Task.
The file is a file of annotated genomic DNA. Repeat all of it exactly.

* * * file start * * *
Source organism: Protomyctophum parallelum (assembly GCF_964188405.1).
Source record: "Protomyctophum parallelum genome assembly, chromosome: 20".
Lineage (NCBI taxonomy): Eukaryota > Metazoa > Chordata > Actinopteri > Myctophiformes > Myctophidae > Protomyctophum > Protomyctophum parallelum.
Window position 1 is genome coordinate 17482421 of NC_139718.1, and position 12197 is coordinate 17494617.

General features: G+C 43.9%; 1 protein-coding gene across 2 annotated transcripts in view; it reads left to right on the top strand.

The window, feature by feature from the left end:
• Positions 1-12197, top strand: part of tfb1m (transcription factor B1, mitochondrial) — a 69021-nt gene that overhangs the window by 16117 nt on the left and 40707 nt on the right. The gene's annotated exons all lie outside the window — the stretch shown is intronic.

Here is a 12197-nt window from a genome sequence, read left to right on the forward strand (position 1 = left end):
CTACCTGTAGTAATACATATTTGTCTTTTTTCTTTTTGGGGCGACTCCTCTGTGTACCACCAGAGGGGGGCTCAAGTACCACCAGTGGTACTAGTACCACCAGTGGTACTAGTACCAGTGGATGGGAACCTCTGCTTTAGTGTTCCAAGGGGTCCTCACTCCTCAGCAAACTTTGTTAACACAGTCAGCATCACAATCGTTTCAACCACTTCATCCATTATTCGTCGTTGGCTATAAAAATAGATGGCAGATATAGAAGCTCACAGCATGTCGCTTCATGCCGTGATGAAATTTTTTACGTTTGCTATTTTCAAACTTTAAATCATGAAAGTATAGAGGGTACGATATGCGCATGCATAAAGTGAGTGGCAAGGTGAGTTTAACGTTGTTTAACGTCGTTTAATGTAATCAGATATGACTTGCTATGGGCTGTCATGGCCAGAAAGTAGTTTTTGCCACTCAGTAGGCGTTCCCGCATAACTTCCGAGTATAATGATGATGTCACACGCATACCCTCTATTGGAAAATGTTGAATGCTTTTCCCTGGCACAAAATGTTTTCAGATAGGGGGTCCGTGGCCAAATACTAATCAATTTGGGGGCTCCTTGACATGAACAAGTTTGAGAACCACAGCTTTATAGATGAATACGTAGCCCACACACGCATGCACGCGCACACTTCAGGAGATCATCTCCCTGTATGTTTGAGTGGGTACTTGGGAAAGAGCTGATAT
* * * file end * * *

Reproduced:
Source organism: Protomyctophum parallelum (assembly GCF_964188405.1).
Source record: "Protomyctophum parallelum genome assembly, chromosome: 20".
Lineage (NCBI taxonomy): Eukaryota > Metazoa > Chordata > Actinopteri > Myctophiformes > Myctophidae > Protomyctophum > Protomyctophum parallelum.
Window position 1 is genome coordinate 17482421 of NC_139718.1, and position 12197 is coordinate 17494617.

General features: G+C 43.9%; 1 protein-coding gene across 2 annotated transcripts in view; it reads left to right on the top strand.

The window, feature by feature from the left end:
• Positions 1-12197, top strand: part of tfb1m (transcription factor B1, mitochondrial) — a 69021-nt gene that overhangs the window by 16117 nt on the left and 40707 nt on the right. The gene's annotated exons all lie outside the window — the stretch shown is intronic.

Here is a 12197-nt window from a genome sequence, read left to right on the forward strand (position 1 = left end):
CTACCTGTAGTAATACATATTTGTCTTTTTTCTTTTTGGGGCGACTCCTCTGTGTACCACCAGAGGGGGGCTCAAGTACCACCAGTGGTACTAGTACCACCAGTGGTACTAGTACCAGTGGATGGGAACCTCTGCTTTAGTGTTCCAAGGGGTCCTCACTCCTCAGCAAACTTTGTTAACACAGTCAGCATCACAATCGTTTCAACCACTTCATCCATTATTCGTCGTTGGCTATAAAAATAGATGGCAGATATAGAAGCTCACAGCATGTCGCTTCATGCCGTGATGAAATTTTTTACGTTTGCTATTTTCAAACTTTAAATCATGAAAGTATAGAGGGTACGATATGCGCATGCATAAAGTGAGTGGCAAGGTGAGTTTAACGTTGTTTAACGTCGTTTAATGTAATCAGATATGACTTGCTATGGGCTGTCATGGCCAGAAAGTAGTTTTTGCCACTCAGTAGGCGTTCCCGCATAACTTCCGAGTATAATGATGATGTCACACGCATACCCTCTATTGGAAAATGTTGAATGCTTTTCCCTGGCACAAAATGTTTTCAGATAGGGGGTCCGTGGCCAAATACTAATCAATTTGGGGGCTCCTTGACATGAACAAGTTTGAGAACCACAGCTTTATAGATGAATACGTAGCCCACACACGCATGCACGCGCACACTTCAGGAGATCATCTCCCTGTATGTTTGAGTGGGTACTTGGGAAAGAGCTGATAT